Question Detail

Any strategies to help students to stop blurting and interrupting lessons? I have had many mini-lessons and conversations during Morning Meeting, constantly reviewing expectations and the class rules that we co-created, had the school counselor reinforce the idea with a counseling lesson. I am running out of ideas and would love any and all ideas. Thank you all!!

Nov 20, 2017 6:22pm

  • English Language Arts / Math / Science / Social Studies
  • 3
  • Behavior

7

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    • Nov 21, 2017 6:26am

      Maybe you could create with the students all the punishments that they'll have to suffer in any situation that happens. For example if you decide that each student that talks out of place has a 0.1 point less in an exam or an activity they will punish themselfs and in consequence teach themselfs to have a good behaviour inside the class and respects for the class rules as they have decided and agreed each punishment. Sorry if there is something that you don't understand, I'm not native. Hope I helped.

      • Nov 21, 2017 3:27pm

        You may have already tried this; but, my most effective strategy is changing my approach. Meaning... I try to keep my lessons light and entertaining and students know that if I can't get through what I need to without being "me" then I have to teach it the boring way. It stinks for a day or two.

        • Nov 21, 2017 5:31pm

          Meg, thank you for the suggestion! I have tried that but it doesn't phase my students that if they can't cooperate and follow the expectations of the engaging lesson we have to do it the "boring way." It does stink for sure! :( Especially for me, because I LOVE making my lessons engaging...

          • Nov 27, 2017 8:57am

            I tell my students that, "I only respond to raised hands". If they want to participate, they must raise their hands or be ignored. I also give them "the look". The get in line really quickly. finally, I have a card with yellow stickers and one with red ones. I discreetly place the sticker on their desk as a "warning". After 3 yellow stickers they get a red one. That means no recess. It has been weeks since any one has gotten a yellow sticker. I think they got it!! Keeping students engaged is key.

            • Nov 26, 2017 7:11pm

              Every student learns in a different way. Give lots of partner share talk time during your lessons, or cooperative work groups so that students have chances to speak and share thoughts. IF they are speaking out to be the center of attention, then take that away from the student. Tell them ahead of time that they've been distracting your ability to think while teaching and that they'll have three chances. Agree upon a signal - touch your ear or put up a one finger. Whenever they call out or disrupt, make the sign without acknowledging them individually. Second interruption, make the sign and have them get up and.sit at the back of the class - one step removed. Third interruption, motion for them to sit outside of the class at a designated spot, but they are responsible for the information, so they'll need to stay in at another time of the day to make up the lesson. They'll miss recess, lunch or choice activities and find that their "audience" (you and the class) is removed from paying attention to them. DO THIS ALL WITHOUT ANY EMOTION - don't show frustration, anger, or whatever. Don't do the motion angrily, just matter-of-fact one, two and three. Don't argue ever either! Consistency counts! Hope this helps!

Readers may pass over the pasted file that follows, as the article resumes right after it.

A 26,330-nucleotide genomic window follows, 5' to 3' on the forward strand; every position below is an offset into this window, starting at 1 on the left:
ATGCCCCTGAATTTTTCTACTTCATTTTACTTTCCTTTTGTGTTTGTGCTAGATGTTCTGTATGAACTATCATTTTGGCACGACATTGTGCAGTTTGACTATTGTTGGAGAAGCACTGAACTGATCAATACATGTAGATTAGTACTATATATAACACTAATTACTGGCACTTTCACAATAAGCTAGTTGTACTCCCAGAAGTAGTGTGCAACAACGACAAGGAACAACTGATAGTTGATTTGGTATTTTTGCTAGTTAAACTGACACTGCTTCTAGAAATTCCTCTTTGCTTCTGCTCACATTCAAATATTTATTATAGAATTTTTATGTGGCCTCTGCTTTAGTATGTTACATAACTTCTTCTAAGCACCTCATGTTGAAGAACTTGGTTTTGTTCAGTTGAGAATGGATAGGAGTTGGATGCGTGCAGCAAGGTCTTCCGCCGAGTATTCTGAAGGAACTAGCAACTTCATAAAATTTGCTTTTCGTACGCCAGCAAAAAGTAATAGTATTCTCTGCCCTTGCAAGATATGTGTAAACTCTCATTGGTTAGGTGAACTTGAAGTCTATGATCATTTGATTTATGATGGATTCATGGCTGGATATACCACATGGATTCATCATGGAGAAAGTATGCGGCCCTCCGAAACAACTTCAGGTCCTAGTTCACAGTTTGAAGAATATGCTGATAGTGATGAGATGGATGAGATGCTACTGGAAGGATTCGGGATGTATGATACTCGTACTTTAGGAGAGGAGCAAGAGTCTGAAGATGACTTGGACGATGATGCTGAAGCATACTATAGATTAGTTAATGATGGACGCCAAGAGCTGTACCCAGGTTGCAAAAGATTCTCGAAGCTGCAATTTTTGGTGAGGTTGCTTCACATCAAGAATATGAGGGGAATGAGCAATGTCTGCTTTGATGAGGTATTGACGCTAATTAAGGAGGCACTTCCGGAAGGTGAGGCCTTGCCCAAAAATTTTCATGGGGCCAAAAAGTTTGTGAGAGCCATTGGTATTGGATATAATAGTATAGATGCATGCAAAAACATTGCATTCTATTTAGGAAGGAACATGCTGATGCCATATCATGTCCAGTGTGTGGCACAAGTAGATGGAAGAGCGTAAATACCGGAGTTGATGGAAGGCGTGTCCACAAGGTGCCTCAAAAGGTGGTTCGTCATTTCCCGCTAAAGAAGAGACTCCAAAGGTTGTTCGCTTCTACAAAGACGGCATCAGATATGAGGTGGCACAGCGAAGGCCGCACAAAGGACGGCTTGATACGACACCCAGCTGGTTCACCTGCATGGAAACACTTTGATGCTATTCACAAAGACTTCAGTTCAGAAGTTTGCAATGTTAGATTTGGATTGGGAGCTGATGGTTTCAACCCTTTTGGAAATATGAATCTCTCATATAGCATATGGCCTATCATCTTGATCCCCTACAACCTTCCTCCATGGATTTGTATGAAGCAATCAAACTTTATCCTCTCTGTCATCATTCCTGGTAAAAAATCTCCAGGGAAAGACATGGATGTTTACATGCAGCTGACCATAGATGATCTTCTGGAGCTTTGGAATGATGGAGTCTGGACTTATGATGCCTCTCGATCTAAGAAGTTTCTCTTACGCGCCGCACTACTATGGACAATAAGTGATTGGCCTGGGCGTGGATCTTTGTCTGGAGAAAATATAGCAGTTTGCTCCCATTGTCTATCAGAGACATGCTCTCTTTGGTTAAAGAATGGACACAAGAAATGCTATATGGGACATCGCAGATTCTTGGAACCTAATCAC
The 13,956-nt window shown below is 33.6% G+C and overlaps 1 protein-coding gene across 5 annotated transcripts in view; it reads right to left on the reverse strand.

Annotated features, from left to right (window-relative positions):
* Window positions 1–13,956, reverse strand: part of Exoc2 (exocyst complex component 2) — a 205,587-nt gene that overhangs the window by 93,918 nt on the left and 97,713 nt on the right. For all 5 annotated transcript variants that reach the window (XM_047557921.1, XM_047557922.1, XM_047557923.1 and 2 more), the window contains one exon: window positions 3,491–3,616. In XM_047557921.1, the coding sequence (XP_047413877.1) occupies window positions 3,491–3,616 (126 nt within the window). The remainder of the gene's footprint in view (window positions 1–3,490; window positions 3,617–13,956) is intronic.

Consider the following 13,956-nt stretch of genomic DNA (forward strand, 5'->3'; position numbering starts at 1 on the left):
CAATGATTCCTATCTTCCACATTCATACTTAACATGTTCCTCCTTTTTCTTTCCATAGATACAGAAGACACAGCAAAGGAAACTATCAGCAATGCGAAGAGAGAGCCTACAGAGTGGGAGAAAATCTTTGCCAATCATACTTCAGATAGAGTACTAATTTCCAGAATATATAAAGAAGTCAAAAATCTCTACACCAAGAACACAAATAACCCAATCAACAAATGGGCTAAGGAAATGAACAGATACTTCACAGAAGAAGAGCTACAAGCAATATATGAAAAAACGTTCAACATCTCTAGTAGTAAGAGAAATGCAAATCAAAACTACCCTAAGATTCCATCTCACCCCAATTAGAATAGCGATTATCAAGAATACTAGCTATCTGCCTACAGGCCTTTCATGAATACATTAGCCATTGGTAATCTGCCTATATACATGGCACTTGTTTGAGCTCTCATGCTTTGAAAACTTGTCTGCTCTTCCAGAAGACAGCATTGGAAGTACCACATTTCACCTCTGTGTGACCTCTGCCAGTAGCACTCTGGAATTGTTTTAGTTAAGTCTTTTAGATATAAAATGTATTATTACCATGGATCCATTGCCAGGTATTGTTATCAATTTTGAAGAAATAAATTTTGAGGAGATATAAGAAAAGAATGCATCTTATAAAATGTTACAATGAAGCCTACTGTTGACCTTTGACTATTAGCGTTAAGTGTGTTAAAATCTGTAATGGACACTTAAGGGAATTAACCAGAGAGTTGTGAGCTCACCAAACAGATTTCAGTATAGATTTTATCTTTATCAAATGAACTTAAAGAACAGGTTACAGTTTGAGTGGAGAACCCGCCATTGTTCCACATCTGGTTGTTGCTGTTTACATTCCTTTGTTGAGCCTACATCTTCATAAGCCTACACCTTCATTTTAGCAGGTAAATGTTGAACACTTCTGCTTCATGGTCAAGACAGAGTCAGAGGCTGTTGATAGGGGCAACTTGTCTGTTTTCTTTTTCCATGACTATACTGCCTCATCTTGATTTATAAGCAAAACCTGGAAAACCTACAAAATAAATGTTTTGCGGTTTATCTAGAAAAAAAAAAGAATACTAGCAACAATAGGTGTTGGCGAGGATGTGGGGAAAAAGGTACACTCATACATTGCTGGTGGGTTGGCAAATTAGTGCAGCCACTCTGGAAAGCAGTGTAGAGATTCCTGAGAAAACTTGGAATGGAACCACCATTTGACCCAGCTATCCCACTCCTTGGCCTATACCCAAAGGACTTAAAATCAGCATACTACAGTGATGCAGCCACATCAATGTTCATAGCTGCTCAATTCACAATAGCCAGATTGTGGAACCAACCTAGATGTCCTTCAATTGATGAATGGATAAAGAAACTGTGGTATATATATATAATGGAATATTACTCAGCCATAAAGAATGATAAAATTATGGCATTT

• Nov 26, 2017 9:59pm

                In our school we use Class Dojo, an online program which has been very effective. It allows us to reward students by giving them points for participation, behavior and cooperation. Also, it allows the parents to participate just by providing their cell phone number. We can take a quick picture of the students in action and send messages to the parents that they receive on their cell phones. Parents can also communicate with us, minimizing the number of phone calls. The program has many good features that are very effective in keeping the students on track.

                • Nov 28, 2017 6:03pm

                  Thank you Cari Hutchinson! I will try the stop sign idea! I actually have read My Mouth is a Volcano with my class and remind them of it at the end of Morning Meeting everyday, but i will try using the stop sign analogy-thank you again!!!